It is important to realize that the Chinese have only been in these capital markets in the last 15 years, and while they are smart, they have kind of circuit spinning plates, 20 plates spinning all at once; and if one plate fall, they all fall.
In this case, what’s happening in China is they have to have dollars to sell, to buy their own currency, to hold it up.
If they were to ever free flow their currency, I think it would drop 30-40%, and the reason being it, they claimed to be 15% of global GDP in dollar terms, but less than 1% in global transactions settled is in their own currency.
So they’ve propped their currency up. Everyone’s calling them a currency manipulator; they are trying to hold this whole thing together. If they were to let it go, and allow all the wealthy Chinese to get their money out, to buy more houses in Vancouver, in London and in the U.S., and send more their kids to schools in the U.S., you would see their currency collapse.
That’s why they’ve kept such a tight lid on it. But in the end, they have to have dollars to support it and they are running out of dollars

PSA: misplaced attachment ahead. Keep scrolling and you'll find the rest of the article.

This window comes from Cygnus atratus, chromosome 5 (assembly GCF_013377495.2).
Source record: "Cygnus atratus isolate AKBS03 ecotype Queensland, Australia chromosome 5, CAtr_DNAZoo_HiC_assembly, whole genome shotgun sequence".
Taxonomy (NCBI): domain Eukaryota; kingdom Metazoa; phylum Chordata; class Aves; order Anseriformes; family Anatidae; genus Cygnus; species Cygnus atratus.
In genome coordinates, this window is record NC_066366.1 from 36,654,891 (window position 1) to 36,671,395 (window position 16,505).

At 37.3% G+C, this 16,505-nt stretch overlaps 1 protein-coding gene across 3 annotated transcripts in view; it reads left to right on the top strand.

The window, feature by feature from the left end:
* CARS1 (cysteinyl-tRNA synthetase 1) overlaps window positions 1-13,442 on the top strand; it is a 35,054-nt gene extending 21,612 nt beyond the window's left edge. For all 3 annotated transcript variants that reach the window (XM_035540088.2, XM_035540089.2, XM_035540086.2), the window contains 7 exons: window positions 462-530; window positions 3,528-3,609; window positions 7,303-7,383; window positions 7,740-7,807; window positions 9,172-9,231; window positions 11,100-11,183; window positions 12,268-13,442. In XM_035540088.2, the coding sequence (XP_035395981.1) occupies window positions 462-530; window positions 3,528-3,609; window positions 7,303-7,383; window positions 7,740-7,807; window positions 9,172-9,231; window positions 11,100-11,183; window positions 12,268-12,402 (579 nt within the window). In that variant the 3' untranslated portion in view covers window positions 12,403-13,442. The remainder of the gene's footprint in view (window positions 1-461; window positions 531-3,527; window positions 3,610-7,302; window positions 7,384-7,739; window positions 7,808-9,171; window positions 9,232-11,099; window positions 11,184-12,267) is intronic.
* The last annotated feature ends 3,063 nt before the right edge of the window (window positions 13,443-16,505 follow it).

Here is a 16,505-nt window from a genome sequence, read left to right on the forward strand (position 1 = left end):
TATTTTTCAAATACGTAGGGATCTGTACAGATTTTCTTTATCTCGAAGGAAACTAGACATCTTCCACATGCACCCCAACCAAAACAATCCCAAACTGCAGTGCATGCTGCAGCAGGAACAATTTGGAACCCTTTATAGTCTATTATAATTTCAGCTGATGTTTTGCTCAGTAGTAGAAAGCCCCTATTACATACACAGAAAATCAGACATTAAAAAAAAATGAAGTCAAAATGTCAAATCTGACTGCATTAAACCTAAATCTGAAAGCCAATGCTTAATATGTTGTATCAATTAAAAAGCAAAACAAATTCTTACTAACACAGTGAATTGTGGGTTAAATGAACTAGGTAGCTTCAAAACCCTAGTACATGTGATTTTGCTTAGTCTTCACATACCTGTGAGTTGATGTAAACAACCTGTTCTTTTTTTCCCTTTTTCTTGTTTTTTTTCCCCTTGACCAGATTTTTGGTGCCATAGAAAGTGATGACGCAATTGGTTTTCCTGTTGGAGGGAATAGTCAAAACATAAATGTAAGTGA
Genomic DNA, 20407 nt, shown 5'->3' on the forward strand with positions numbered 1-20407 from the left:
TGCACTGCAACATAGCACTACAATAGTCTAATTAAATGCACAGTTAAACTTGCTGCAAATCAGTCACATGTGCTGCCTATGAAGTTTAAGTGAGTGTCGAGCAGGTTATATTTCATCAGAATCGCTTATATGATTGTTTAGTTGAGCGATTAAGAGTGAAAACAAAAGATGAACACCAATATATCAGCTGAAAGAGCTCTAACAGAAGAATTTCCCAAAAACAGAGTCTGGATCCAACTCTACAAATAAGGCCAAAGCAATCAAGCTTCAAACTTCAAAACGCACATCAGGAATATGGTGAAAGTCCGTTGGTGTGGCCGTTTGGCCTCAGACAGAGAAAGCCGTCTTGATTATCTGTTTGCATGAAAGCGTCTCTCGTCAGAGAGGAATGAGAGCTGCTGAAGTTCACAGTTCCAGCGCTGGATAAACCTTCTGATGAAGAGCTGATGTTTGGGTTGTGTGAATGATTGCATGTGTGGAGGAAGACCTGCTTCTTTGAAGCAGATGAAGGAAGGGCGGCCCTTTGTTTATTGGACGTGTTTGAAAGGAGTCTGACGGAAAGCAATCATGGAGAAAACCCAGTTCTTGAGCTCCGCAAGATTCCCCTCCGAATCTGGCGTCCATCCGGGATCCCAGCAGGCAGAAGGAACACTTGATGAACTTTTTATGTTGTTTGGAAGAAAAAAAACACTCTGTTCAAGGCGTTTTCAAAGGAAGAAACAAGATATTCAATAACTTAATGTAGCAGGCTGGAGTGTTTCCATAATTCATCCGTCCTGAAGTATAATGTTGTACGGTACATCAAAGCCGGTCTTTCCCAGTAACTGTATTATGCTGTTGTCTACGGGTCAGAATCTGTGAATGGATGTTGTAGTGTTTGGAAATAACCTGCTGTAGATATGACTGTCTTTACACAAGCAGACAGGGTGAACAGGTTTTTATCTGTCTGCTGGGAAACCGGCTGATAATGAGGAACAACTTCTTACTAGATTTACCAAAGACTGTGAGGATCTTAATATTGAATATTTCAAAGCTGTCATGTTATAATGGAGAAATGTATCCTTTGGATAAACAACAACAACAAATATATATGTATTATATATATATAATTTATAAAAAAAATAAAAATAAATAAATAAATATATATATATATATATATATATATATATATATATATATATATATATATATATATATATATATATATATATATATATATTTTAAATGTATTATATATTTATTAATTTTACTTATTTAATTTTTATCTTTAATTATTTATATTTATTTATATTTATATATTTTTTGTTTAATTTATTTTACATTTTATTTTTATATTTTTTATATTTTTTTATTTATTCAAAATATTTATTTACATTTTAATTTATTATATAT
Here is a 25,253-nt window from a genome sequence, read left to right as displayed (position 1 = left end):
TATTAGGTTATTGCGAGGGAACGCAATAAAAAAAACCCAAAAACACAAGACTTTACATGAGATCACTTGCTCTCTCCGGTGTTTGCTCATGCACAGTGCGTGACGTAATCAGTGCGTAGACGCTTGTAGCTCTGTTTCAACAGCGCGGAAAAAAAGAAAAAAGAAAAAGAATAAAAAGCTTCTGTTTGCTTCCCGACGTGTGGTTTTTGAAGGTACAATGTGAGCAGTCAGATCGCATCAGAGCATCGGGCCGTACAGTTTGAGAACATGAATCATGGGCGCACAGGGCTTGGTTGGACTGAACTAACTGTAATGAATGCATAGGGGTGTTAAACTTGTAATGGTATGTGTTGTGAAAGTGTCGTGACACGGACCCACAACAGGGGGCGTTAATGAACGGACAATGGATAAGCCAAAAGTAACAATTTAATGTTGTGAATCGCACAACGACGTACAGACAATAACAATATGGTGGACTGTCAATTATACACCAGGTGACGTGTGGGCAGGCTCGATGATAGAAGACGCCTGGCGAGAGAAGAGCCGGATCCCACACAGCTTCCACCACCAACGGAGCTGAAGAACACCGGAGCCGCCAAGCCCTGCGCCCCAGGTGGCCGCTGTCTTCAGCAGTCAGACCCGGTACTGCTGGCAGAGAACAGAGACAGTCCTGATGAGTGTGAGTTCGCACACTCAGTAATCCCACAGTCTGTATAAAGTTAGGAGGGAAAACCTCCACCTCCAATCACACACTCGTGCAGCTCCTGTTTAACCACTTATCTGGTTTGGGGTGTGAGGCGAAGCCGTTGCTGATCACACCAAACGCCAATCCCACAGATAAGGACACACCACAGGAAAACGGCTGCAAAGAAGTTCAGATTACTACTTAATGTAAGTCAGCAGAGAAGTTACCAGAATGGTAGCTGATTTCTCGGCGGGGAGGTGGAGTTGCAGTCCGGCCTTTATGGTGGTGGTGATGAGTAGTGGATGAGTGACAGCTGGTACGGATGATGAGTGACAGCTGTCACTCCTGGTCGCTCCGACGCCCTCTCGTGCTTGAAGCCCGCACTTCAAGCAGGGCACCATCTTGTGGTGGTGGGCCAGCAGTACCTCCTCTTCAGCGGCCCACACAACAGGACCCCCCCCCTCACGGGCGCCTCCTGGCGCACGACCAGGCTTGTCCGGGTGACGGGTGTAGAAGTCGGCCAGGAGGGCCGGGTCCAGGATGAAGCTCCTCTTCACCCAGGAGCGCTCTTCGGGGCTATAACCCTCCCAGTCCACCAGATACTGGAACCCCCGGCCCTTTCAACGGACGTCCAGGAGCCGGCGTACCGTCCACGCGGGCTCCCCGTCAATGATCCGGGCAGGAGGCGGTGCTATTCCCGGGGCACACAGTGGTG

So what they did they just stop supporting it. They didn’t intentionally weaken it; they just stop supporting it at a certain level.
I think what’s more important really happening behind the scene, back a month ago, when we were negotiating with the Chinese, we had a 150-page document that they had said they were going to sign, and the night before they took 50 pages out of the agreement. Anything that was measurable and enforceable got taken out, and they said we would sign this agreement.
And they negotiated with us in that, that’s why the talks broke down. That’s when Lighthizer and Mnuchin were going to China to meet with them. What’s happened here, China said we need you to drop all tariffs on all our goods, we need you to stop, just allowing Huawei in the U.S., we need you to release the Huawei’s CFO, before we are going to engage in talks.
We say, that’s not going to happen. So the Chinese negotiators stood up and walked out of the room.
And somehow we are the ones that are negotiating in bad faith; we are the ones that, when the president tweeted something and it’s all his fault, while the Chinese are actually the ones negotiating in bad faith all along.
If the Chinese are running out of dollar, you have to remember, they need dollars to buy everything that they import. They are desperately short of energy; they are desperately short of basic materials; they are desperately short of food. And they have to pay dollars with them.
They can’t pay RMB, or manipulate money with it. They have to actually use real currency. And if they are running out of real currency, and if they are running a current account deficit, and a fiscal deficit, then what happens next is they start to lose control of their currency.
I think that’s what you are seeing now.
By Kyle Bass
Edited by staff